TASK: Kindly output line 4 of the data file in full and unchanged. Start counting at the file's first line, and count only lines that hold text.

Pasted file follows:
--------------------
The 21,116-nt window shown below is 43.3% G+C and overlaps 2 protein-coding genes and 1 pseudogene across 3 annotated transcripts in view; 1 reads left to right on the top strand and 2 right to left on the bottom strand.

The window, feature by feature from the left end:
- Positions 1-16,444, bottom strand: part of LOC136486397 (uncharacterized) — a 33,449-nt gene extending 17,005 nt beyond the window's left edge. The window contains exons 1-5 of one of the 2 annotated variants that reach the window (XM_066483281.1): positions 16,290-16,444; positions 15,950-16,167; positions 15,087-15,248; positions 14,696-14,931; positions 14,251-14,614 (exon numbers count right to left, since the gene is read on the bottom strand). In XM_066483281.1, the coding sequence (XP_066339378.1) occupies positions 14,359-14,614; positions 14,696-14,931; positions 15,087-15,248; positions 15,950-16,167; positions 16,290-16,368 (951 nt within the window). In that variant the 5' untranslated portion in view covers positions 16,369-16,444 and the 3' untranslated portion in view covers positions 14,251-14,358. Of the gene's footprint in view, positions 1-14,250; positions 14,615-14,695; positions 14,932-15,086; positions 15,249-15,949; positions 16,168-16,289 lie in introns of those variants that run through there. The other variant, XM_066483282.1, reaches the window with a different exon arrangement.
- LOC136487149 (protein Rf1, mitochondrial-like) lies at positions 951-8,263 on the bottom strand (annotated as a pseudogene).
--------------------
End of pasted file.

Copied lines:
- LOC136487149 (protein Rf1, mitochondrial-like) lies at positions 951-8,263 on the bottom strand (annotated as a pseudogene).